Monday, December 17, 2007

Form-Based Code and Other Planning Ponderings

Mikaela says:
If you haven't been following the under-the-radar "debate" about adding Form-Based Code to the City's bag of planning tricks, you can read a great summary of the public information meeting December 8 by Ben Roberts, with whom, it turns out, I think I shared an English Lit class way back ago. (Such. A. Small. Town.)

Unfortunately, I couldn't go to the meeting because the County scheduled the summary session of the design charrette for the Ditches-with-Trails prototype for the same day.

Here are a few off-the-cuff reactions to the proposed Form-Based Code thing:

  • Ben's main question, of who's pushing for this and why (who pays? who benefits?) is still unanswered.
  • In general, the Form-Based Code movement is brought to you by the same folks that brought you picket-fence communities, as though the only thing developers want to build anymore is sea-side condos connected by sidewalks to a public square with a post office. All the hubbub about giving more freedom for different neighborhoods to look different is a bunch of hooha. They'll try to make one design code fit all, you just wait. And it won't be one that fits most. The folks who seem to be advocating this thing are for higher-density, mixed-use development, which is great for some, not great for others. In some sense, Euclidean Zoning provides more flexibility, because it doesn't tell you how to design, it just says you can't house one use near a use that conflicts with another. Is there an opportunity to relax those strict lines between uses for C-1 and O-1? Sure. But let's talk about that, versus throwing out the baby, the bathwater, and the regulations protecting them both!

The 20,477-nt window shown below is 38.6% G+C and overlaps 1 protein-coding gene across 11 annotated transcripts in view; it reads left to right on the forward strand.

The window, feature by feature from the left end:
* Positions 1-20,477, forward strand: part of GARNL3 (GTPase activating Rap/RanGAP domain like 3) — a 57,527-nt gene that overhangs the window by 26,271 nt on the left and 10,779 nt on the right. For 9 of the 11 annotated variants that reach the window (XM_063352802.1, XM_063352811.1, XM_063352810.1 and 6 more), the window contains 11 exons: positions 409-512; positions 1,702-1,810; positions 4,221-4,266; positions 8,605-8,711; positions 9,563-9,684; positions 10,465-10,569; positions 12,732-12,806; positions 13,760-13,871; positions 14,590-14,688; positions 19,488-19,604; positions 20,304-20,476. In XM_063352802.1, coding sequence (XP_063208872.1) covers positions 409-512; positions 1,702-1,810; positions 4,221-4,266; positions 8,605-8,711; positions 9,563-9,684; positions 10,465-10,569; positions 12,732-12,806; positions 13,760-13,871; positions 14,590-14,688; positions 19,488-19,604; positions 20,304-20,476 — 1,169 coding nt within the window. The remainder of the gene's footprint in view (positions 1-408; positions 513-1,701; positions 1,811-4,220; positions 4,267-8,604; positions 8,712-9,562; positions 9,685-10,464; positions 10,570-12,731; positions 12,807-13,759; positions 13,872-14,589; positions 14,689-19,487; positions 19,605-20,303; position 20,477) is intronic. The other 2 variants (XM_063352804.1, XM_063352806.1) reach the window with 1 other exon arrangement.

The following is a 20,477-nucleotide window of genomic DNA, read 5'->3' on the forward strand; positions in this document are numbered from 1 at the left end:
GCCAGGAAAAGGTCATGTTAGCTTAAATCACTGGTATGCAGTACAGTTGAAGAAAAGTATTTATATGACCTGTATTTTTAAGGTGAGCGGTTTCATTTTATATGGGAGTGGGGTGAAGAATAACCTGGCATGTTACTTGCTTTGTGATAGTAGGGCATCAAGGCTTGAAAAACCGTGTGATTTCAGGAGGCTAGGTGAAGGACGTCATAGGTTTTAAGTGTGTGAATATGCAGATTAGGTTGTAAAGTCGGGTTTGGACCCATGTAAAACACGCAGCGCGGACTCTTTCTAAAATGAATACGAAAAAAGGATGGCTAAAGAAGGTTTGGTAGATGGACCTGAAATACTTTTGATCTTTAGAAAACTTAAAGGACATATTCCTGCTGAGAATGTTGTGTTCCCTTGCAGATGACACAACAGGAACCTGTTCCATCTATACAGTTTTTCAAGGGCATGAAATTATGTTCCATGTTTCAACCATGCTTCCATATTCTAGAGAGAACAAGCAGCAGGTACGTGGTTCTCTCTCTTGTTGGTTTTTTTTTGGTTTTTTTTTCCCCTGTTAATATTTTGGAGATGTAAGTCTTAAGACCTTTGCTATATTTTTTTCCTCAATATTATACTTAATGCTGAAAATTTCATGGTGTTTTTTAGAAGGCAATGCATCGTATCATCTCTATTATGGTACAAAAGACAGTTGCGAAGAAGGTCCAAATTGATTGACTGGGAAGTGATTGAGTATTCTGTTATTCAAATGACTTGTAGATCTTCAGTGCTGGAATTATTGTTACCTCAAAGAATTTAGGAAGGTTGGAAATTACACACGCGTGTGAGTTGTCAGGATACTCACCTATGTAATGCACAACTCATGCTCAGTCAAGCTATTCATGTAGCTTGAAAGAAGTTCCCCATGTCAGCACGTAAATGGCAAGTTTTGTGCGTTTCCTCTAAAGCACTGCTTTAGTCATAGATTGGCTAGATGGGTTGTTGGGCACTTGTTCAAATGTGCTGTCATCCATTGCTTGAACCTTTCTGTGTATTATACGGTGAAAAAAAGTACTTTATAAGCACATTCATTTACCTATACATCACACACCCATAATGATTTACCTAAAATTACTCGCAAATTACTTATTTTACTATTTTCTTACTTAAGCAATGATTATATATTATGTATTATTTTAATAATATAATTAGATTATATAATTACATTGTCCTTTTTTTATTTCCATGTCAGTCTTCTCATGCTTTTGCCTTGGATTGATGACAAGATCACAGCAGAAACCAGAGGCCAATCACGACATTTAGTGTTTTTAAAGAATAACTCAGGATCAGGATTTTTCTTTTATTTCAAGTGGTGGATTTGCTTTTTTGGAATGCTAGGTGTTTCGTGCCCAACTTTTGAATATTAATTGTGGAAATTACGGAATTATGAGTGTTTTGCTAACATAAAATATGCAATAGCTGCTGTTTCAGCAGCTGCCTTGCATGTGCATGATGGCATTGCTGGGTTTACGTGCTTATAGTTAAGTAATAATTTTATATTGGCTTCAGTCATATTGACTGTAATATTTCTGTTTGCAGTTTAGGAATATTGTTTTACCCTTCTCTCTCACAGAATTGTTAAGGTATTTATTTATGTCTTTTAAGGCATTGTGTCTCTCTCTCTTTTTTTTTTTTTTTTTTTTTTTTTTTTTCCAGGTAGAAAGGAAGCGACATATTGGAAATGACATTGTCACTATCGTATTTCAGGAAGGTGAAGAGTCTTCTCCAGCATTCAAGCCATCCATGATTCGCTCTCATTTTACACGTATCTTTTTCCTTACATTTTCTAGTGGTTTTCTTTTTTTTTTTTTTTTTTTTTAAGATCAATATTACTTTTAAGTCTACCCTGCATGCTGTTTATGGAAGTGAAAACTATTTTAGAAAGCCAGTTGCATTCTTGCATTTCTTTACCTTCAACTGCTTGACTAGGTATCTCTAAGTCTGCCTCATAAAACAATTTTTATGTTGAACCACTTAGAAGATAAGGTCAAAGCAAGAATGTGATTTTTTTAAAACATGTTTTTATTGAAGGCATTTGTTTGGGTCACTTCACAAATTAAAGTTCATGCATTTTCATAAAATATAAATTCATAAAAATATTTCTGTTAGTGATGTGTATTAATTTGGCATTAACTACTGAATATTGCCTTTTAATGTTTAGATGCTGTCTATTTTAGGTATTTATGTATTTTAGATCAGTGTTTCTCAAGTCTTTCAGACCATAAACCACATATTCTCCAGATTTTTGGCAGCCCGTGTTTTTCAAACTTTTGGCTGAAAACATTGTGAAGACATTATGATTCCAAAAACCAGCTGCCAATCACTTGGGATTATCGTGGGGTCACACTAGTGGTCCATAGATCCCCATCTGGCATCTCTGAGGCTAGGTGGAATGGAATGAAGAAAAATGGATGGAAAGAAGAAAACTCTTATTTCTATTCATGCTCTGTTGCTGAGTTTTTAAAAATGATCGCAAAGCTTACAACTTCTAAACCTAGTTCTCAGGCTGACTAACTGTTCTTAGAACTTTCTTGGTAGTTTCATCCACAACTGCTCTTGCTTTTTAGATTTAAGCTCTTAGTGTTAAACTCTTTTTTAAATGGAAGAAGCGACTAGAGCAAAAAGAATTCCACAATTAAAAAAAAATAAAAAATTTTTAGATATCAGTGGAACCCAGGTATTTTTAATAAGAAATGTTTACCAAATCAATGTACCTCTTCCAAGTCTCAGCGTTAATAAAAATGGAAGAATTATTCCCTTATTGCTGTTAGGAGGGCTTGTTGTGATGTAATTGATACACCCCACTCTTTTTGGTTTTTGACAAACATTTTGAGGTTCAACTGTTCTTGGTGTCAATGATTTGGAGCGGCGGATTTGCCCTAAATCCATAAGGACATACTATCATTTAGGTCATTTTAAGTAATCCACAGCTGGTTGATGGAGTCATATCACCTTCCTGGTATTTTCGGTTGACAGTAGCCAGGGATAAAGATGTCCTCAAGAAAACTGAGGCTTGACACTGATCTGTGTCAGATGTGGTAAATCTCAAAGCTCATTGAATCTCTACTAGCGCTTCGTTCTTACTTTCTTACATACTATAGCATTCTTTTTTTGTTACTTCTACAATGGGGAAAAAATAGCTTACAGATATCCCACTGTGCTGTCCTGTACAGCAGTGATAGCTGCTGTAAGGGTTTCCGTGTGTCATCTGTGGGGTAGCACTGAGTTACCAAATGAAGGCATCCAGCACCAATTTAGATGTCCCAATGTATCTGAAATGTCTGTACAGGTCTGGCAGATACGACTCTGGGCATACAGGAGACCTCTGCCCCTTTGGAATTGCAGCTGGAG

• Which brings me to my biggest question about how to protect nearby residents from uses that could fit themselves into a generic design-code place but that shouldn't really be there. There are many uses that can be adapted to have minimal daily impact on their neighbors that still pose safety risks if all hell breaks loose. If the Form-Based Code erases the public notice process, or constricts the public process to talk through what risks uses pose and how each company is addressing them to the satisfaction of the City and their neighbors, I think we lose a powerful opportunity for oversight and safety. The developers of a Solid Waste Transfer Station may believe they pose absolutely no risk and have no impact on their neighbors, whereas the neighbors might disagree and like some discussion of what's safe, what level of impact is really acceptable, etc. Same for most businesses and the ratio of acceptable traffic impact, for example. While standard Euclidean Zoning is not the best or most flexible solution for many things, it's basic intention to protect the public safety and welfare is vital, and in my mind, Form-Based Code not only doesn't do better -- it eliminates protection. What do you want ultimate control over? How the building next to you looks, or whether it contains a business that poses a safety hazard for your family? I mean, really.